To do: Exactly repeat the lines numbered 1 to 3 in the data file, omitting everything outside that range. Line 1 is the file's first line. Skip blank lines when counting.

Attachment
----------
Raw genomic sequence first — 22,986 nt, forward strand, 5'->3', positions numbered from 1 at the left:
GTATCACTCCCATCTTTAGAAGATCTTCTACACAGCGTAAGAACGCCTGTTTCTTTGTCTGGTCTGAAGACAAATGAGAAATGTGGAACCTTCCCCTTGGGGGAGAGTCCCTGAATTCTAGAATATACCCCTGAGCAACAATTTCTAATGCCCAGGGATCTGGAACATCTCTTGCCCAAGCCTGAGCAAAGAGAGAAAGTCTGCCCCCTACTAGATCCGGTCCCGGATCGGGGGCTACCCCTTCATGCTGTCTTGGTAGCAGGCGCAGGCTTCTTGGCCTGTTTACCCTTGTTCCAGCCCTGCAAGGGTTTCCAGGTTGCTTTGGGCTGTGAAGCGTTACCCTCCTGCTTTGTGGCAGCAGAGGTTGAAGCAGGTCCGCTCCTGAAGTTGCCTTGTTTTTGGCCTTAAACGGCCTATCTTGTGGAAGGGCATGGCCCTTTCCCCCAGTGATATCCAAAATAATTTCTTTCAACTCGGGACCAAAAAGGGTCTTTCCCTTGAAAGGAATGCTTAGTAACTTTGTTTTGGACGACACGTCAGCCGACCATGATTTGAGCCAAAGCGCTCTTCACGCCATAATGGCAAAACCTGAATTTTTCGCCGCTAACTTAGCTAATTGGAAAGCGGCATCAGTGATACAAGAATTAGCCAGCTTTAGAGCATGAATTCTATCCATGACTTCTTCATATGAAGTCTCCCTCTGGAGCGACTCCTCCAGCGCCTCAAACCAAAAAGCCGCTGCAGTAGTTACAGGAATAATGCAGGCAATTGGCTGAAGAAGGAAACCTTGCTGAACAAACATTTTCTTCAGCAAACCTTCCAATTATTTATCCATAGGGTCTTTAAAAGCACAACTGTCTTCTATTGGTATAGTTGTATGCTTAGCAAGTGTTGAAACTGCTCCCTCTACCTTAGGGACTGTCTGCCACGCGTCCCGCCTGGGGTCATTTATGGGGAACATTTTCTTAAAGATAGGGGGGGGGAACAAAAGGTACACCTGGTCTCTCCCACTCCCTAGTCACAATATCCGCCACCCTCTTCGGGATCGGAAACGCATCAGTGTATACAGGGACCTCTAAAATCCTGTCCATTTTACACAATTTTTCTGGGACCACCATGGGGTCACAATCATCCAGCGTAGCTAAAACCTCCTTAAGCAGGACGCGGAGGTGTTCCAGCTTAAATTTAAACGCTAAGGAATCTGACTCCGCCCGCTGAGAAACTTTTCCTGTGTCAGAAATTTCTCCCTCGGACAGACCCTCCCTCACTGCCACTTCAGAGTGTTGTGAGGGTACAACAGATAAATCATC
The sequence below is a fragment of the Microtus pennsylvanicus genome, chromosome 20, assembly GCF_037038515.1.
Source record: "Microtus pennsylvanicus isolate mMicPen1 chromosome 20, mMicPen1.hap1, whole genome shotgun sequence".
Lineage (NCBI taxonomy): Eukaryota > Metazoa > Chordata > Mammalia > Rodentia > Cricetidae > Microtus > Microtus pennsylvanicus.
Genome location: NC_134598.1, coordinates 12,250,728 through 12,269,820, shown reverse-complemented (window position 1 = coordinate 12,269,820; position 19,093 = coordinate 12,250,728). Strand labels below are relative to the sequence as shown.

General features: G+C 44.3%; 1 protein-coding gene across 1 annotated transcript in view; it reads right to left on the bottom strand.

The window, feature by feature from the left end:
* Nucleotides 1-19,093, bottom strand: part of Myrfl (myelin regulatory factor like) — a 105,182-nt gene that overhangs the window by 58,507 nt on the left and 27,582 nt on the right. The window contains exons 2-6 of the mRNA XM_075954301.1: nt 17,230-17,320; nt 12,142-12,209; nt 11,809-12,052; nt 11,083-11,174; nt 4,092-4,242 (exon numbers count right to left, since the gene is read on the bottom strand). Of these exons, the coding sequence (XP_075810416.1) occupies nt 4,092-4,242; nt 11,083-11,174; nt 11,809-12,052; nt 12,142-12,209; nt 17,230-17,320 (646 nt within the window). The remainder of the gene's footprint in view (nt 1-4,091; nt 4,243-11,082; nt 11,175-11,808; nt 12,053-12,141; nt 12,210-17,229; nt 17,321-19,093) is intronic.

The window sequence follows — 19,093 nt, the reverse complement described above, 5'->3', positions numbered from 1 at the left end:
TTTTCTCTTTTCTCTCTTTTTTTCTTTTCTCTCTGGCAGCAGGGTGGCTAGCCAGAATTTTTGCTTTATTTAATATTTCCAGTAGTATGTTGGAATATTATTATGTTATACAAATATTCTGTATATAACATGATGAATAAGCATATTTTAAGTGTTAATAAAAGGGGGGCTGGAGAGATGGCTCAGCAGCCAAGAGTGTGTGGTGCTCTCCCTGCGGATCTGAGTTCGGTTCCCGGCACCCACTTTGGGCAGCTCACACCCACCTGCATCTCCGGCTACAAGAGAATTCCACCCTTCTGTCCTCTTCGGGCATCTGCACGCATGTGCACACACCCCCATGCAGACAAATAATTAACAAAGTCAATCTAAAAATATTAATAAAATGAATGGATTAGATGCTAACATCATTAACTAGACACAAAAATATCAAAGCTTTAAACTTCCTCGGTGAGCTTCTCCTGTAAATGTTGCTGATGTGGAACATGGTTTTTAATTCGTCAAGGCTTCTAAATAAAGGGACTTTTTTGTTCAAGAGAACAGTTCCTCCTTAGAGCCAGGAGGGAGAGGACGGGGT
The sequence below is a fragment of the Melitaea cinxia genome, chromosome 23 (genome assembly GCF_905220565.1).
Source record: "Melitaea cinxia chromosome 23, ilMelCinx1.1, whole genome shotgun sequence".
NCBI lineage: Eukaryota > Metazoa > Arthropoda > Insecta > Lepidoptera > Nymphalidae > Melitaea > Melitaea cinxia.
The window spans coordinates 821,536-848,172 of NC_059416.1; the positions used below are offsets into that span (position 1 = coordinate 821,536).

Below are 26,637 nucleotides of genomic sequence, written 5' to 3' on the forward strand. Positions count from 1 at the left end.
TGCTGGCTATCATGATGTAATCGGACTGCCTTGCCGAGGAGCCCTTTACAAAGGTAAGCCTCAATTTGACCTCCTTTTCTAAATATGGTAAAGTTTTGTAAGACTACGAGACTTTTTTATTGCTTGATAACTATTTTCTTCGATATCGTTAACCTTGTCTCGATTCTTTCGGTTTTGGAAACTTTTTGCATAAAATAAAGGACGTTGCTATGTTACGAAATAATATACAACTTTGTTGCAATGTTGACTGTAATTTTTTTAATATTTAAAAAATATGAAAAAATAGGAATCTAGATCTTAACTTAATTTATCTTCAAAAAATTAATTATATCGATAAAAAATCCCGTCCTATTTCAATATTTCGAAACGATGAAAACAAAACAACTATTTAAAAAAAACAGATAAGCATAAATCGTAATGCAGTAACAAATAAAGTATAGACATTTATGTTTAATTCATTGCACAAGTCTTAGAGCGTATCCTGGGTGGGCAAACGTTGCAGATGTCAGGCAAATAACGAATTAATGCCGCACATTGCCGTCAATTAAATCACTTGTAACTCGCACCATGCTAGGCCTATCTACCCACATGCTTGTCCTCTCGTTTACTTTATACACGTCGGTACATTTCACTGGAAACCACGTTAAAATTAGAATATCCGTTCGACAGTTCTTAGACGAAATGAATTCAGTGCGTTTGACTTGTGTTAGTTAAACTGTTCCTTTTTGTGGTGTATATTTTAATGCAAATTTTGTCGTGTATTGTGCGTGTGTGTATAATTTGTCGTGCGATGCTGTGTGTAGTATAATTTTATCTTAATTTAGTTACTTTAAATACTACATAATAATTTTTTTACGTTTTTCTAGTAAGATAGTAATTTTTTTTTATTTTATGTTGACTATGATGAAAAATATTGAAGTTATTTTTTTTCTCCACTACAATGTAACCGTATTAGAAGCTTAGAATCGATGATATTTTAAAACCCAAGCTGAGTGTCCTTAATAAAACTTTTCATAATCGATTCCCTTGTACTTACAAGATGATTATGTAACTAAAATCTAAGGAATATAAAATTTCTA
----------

Raw genomic sequence first — 22,986 nt, forward strand, 5'->3', positions numbered from 1 at the left:
GTATCACTCCCATCTTTAGAAGATCTTCTACACAGCGTAAGAACGCCTGTTTCTTTGTCTGGTCTGAAGACAAATGAGAAATGTGGAACCTTCCCCTTGGGGGAGAGTCCCTGAATTCTAGAATATACCCCTGAGCAACAATTTCTAATGCCCAGGGATCTGGAACATCTCTTGCCCAAGCCTGAGCAAAGAGAGAAAGTCTGCCCCCTACTAGATCCGGTCCCGGATCGGGGGCTACCCCTTCATGCTGTCTTGGTAGCAGGCGCAGGCTTCTTGGCCTGTTTACCCTTGTTCCAGCCCTGCAAGGGTTTCCAGGTTGCTTTGGGCTGTGAAGCGTTACCCTCCTGCTTTGTGGCAGCAGAGGTTGAAGCAGGTCCGCTCCTGAAGTTGCCTTGTTTTTGGCCTTAAACGGCCTATCTTGTGGAAGGGCATGGCCCTTTCCCCCAGTGATATCCAAAATAATTTCTTTCAACTCGGGACCAAAAAGGGTCTTTCCCTTGAAAGGAATGCTTAGTAACTTTGTTTTGGACGACACGTCAGCCGACCATGATTTGAGCCAAAGCGCTCTTCACGCCATAATGGCAAAACCTGAATTTTTCGCCGCTAACTTAGCTAATTGGAAAGCGGCATCAGTGATACAAGAATTAGCCAGCTTTAGAGCATGAATTCTATCCATGACTTCTTCATATGAAGTCTCCCTCTGGAGCGACTCCTCCAGCGCCTCAAACCAAAAAGCCGCTGCAGTAGTTACAGGAATAATGCAGGCAATTGGCTGAAGAAGGAAACCTTGCTGAACAAACATTTTCTTCAGCAAACCTTCCAATTATTTATCCATAGGGTCTTTAAAAGCACAACTGTCTTCTATTGGTATAGTTGTATGCTTAGCAAGTGTTGAAACTGCTCCCTCTACCTTAGGGACTGTCTGCCACGCGTCCCGCCTGGGGTCATTTATGGGGAACATTTTCTTAAAGATAGGGGGGGGGAACAAAAGGTACACCTGGTCTCTCCCACTCCCTAGTCACAATATCCGCCACCCTCTTCGGGATCGGAAACGCATCAGTGTATACAGGGACCTCTAAAATCCTGTCCATTTTACACAATTTTTCTGGGACCACCATGGGGTCACAATCATCCAGCGTAGCTAAAACCTCCTTAAGCAGGACGCGGAGGTGTTCCAGCTTAAATTTAAACGCTAAGGAATCTGACTCCGCCCGCTGAGAAACTTTTCCTGTGTCAGAAATTTCTCCCTCGGACAGACCCTCCCTCACTGCCACTTCAGAGTGTTGTGAGGGTACAACAGATAAATCATC
The sequence below is a fragment of the Microtus pennsylvanicus genome, chromosome 20, assembly GCF_037038515.1.